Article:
The Stratolaunch aircraft is designed to launch satellites and eventually passengers into space. The plane has two fuselages, 28 wheels, six engines and a wingspan almost double that of an Airbus A380.
The world's largest aircraft successfully completed its first test flight on Saturday.
The massive plane with a wingspan larger than a football field took off from an airfield in California's Mojave Desert and conducted testing exercises for 2.5 hours, according to Stratolaunch Systems, the space transportation company behind the project.
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During the flight, the Stratolaunch aircraft reached a maximum speed of 189 miles per hour (304 kilometers) and altitude of 17,000 feet (5,182 meters).
The aircraft with a wing span of 117 meters weighs 220 tons, has two connected fuselages and 28 wheels, and is powered by six Boeing 747 engines.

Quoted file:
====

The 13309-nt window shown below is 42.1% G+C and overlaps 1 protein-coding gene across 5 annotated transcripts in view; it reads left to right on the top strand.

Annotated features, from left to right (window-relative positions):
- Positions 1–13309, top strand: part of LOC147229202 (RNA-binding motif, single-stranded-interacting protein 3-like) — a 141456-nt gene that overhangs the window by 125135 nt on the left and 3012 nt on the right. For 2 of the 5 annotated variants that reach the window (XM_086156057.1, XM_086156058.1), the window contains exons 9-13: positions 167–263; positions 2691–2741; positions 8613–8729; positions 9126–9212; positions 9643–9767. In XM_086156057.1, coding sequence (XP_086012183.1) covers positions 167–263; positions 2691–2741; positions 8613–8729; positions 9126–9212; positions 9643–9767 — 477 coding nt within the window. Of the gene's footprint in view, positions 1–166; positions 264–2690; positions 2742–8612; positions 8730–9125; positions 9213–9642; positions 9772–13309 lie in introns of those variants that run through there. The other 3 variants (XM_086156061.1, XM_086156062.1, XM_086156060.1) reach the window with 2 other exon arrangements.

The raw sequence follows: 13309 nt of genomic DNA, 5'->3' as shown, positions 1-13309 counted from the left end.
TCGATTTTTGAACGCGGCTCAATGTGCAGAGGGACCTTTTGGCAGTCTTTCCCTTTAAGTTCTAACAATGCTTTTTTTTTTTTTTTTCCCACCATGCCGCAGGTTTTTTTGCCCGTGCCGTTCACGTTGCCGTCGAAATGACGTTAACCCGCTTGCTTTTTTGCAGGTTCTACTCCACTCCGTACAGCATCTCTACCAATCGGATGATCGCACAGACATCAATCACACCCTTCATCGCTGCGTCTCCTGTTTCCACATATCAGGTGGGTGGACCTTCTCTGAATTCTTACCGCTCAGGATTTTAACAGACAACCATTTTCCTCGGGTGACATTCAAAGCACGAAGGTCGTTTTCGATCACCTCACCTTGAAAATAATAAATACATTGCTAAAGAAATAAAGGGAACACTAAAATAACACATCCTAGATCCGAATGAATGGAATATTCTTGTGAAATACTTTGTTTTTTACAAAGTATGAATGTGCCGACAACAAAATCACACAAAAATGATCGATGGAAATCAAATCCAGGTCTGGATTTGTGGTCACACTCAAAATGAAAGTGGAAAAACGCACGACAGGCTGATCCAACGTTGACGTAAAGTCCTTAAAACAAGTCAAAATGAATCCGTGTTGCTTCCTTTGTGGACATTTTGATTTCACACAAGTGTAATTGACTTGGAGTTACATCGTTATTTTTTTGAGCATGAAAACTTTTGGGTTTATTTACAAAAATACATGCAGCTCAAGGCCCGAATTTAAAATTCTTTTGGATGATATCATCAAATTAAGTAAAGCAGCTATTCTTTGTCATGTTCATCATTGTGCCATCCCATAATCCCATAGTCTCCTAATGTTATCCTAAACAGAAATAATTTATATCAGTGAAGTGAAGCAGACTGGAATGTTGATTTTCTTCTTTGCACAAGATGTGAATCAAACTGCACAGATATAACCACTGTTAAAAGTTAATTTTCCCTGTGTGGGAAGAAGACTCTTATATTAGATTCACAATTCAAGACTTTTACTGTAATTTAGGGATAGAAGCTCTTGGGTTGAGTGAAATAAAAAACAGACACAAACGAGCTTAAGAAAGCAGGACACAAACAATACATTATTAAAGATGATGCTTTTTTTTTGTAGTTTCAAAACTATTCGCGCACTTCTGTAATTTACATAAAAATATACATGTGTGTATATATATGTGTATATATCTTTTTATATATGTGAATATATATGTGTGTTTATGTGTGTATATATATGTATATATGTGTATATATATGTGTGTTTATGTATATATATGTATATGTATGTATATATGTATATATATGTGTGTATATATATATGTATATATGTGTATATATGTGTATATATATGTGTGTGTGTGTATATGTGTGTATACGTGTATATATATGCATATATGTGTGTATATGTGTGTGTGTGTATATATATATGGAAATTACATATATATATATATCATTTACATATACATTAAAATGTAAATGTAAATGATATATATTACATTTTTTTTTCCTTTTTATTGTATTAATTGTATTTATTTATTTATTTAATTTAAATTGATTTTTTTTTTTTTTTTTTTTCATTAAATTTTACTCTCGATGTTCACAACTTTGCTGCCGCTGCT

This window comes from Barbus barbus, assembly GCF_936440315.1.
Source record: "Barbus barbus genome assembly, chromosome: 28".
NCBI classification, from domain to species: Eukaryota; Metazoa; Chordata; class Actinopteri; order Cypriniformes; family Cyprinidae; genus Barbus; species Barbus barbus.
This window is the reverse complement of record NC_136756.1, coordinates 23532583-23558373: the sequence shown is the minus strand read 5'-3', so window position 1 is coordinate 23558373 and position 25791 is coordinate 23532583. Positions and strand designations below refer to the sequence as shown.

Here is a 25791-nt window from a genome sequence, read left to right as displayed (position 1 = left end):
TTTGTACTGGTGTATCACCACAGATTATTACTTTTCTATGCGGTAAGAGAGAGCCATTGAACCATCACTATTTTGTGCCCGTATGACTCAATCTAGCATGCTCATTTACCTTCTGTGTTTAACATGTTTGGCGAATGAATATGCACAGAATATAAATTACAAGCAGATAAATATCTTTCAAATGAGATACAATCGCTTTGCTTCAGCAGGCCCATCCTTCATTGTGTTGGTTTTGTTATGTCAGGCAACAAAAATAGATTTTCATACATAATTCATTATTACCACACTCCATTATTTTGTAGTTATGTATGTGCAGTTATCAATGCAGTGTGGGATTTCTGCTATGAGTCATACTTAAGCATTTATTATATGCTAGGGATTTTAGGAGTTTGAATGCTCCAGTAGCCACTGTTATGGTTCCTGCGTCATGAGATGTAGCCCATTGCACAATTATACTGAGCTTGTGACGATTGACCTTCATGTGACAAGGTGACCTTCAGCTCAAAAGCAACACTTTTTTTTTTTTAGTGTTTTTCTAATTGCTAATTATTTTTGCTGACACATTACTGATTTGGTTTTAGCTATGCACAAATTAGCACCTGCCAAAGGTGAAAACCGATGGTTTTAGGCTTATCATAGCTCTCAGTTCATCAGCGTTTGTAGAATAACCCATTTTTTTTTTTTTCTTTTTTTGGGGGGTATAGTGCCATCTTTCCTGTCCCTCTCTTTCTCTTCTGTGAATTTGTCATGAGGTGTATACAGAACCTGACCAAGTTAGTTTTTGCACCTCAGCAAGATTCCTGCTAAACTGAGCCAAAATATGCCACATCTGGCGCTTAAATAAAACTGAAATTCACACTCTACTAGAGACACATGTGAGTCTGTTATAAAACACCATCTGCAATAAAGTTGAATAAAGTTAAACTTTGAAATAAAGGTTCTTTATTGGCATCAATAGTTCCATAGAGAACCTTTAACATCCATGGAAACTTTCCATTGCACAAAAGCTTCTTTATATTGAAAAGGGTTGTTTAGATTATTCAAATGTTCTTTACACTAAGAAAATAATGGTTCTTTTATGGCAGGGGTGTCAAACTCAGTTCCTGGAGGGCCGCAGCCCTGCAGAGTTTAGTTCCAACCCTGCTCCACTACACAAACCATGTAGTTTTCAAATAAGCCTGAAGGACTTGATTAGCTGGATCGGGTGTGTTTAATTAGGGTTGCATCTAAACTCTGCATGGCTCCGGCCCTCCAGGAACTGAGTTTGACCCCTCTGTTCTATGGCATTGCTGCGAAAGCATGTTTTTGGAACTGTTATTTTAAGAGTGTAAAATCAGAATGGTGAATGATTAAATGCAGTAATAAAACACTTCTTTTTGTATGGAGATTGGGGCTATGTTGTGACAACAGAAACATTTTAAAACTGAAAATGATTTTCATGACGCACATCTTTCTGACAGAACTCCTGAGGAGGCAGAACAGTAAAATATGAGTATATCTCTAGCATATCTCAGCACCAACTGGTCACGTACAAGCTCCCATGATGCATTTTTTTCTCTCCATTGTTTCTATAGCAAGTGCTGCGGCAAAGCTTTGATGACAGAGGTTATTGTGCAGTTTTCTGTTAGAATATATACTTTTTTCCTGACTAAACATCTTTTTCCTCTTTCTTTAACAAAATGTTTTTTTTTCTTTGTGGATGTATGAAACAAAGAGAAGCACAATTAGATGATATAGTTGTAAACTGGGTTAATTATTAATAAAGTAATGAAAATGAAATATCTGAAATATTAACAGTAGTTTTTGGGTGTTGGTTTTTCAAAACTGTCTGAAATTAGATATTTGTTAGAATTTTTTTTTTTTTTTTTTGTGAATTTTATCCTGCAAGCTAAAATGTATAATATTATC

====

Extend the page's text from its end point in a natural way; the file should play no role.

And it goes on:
Stratolaunch is designed to be a mobile platform for launching satellites into space. It may one day also launch passenger shuttles into space.
"Today's flight furthers our mission to provide a flexible alternative to ground launched systems," Stratolaunch CEO Jean Floyd said.
The project was developed by Microsoft co-founder Paul Allen, who died last October.
"We all know Paul would have been proud to witness today's historic achievement," said Jody Allen, chair of Vulcan Inc. and trustee of the Paul G. Allen Trust. "The aircraft is a remarkable engineering achievement and we congratulate everyone involved."